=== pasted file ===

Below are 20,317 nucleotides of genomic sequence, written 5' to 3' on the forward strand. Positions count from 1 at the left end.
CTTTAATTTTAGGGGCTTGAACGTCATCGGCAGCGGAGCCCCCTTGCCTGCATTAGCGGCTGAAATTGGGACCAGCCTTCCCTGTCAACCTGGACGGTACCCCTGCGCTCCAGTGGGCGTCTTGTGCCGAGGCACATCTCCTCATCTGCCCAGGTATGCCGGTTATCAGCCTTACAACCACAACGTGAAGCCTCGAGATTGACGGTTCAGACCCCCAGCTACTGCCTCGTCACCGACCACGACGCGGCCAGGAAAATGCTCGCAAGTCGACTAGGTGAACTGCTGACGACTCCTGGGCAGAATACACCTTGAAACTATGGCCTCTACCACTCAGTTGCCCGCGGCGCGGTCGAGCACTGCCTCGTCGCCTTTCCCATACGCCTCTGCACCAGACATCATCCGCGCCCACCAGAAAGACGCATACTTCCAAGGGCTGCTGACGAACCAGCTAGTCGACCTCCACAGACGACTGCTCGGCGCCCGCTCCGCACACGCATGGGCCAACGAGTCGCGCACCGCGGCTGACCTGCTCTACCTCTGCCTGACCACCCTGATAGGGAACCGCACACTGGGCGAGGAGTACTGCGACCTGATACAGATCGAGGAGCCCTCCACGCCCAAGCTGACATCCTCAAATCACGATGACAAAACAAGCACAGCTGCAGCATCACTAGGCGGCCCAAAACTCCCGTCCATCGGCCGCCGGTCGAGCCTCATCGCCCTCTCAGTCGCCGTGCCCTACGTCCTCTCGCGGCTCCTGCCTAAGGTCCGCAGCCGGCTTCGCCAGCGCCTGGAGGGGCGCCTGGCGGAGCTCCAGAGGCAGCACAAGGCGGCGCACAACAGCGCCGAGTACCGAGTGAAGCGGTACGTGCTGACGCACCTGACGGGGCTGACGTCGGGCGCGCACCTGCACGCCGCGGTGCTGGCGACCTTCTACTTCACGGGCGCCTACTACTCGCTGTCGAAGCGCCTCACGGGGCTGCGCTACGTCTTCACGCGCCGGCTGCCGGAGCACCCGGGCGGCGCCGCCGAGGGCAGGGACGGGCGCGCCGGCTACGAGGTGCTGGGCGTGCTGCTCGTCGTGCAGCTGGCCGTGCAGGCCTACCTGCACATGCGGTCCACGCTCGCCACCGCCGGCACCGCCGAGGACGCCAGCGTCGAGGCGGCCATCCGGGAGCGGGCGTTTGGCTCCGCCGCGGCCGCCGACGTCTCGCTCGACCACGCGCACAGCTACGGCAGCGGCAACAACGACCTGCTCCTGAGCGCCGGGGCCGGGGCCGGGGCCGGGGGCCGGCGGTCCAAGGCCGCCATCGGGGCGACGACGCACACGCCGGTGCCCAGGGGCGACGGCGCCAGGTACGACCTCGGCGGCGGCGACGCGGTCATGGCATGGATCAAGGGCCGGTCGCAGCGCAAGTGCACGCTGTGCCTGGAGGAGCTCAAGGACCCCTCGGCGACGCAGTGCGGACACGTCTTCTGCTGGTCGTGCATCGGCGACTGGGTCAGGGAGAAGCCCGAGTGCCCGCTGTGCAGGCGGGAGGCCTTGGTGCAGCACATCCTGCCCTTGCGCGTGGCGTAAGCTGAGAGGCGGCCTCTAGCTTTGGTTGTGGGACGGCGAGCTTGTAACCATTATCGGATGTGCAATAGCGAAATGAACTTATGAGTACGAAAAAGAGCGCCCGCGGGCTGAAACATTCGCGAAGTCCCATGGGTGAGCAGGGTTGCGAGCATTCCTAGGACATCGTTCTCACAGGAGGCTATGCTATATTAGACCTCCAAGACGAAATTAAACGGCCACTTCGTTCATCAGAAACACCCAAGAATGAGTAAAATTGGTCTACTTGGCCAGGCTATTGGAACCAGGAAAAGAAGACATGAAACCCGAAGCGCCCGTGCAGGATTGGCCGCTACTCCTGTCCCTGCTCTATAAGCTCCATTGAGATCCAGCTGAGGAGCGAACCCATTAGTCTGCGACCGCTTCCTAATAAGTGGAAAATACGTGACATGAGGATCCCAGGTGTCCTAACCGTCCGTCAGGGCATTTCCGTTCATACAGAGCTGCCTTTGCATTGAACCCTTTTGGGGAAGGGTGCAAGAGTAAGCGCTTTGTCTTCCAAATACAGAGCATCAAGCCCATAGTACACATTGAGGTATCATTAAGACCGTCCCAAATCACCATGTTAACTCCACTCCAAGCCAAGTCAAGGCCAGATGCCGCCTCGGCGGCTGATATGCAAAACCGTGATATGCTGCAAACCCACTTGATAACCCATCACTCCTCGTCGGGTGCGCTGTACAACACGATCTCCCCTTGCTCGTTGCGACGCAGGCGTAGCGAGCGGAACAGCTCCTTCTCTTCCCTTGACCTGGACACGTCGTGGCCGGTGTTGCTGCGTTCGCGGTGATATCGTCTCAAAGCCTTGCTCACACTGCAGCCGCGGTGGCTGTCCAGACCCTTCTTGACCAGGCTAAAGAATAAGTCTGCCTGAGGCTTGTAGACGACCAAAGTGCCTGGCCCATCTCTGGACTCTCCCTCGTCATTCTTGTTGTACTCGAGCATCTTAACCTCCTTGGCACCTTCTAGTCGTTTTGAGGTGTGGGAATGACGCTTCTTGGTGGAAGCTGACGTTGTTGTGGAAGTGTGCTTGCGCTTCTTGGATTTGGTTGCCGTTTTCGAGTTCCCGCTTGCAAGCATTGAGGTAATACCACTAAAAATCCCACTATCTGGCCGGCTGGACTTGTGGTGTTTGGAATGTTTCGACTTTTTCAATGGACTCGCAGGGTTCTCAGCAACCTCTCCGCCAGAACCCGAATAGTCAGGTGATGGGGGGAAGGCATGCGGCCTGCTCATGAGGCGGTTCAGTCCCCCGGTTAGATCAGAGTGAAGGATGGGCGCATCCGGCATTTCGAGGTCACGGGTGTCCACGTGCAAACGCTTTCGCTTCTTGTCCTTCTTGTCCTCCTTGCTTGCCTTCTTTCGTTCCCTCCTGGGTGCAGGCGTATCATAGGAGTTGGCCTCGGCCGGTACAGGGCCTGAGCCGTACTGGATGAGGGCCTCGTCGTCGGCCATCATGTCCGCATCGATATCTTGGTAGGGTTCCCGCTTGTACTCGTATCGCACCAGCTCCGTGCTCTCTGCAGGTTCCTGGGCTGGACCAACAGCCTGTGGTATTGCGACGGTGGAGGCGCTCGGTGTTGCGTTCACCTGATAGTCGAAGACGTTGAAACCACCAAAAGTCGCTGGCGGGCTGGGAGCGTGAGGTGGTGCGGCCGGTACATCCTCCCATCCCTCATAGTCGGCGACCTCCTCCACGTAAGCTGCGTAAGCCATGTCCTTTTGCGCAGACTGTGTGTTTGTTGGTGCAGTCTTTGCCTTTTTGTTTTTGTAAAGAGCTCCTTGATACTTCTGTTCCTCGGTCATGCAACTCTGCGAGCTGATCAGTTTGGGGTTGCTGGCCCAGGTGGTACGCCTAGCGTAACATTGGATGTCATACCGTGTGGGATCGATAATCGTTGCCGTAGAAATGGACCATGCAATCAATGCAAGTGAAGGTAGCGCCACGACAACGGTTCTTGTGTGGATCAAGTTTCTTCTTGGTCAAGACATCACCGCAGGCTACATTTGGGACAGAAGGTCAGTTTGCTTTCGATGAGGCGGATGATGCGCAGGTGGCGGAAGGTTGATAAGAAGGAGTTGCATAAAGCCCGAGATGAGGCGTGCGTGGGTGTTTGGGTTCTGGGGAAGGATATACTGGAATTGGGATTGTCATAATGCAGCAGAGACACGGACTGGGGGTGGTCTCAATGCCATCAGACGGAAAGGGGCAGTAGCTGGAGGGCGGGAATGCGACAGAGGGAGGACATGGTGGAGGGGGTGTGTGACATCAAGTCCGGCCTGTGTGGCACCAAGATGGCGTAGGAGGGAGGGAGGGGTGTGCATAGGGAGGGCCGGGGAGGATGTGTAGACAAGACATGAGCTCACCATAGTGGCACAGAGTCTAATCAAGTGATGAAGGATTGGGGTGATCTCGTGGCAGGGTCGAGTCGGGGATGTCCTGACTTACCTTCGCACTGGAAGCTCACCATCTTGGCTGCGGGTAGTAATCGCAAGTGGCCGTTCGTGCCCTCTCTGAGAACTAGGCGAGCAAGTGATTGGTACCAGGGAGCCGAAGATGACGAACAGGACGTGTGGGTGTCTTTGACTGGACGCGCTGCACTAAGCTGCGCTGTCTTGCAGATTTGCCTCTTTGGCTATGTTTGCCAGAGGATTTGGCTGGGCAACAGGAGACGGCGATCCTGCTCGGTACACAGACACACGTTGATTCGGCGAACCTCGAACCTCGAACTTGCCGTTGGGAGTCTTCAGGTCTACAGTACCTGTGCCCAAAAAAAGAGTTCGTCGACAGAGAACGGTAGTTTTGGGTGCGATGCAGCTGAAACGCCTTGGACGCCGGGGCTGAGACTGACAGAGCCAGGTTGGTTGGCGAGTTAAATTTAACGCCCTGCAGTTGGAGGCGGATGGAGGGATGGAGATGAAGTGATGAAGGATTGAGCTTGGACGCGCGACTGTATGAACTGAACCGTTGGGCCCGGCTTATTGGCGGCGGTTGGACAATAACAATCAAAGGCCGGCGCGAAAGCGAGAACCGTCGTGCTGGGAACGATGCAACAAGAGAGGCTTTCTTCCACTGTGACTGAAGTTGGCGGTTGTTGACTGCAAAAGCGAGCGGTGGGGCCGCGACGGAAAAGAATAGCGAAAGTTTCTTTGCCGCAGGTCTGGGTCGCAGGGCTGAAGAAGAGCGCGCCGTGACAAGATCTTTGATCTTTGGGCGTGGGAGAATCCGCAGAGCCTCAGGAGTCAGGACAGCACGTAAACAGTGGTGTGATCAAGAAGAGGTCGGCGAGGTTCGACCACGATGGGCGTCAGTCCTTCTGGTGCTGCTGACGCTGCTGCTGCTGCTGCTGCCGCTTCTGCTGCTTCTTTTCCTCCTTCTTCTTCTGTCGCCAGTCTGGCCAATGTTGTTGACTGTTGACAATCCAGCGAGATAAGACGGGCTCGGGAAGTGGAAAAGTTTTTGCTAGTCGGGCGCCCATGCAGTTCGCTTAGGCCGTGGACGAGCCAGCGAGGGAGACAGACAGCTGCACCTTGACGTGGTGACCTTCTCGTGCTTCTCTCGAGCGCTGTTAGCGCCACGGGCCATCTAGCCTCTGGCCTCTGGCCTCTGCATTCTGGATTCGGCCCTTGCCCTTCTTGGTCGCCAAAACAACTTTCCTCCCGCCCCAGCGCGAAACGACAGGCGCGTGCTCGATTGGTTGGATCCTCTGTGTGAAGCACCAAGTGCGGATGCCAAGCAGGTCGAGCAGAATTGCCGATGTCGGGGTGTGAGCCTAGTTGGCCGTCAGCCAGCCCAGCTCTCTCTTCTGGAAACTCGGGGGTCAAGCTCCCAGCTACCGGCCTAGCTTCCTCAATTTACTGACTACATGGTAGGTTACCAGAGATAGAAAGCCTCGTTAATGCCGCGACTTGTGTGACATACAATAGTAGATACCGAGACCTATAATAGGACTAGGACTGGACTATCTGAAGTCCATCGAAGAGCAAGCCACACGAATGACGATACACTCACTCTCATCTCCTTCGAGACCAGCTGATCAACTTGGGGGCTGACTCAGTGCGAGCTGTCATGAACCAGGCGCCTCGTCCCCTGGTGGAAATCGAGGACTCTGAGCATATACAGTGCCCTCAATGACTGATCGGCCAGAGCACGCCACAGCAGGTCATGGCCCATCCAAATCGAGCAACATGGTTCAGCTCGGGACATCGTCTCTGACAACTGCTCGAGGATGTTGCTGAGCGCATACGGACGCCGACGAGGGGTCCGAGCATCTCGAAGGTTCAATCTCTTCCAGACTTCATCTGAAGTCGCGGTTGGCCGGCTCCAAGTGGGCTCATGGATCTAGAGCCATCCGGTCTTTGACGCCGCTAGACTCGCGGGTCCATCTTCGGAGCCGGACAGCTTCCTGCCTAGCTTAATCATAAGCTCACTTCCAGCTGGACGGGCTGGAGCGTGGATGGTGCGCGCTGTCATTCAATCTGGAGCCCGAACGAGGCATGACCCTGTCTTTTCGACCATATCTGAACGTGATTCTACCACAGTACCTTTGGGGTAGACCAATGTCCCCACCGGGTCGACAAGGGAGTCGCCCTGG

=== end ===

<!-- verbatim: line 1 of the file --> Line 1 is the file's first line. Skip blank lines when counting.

Below are 20,317 nucleotides of genomic sequence, written 5' to 3' on the forward strand. Positions count from 1 at the left end.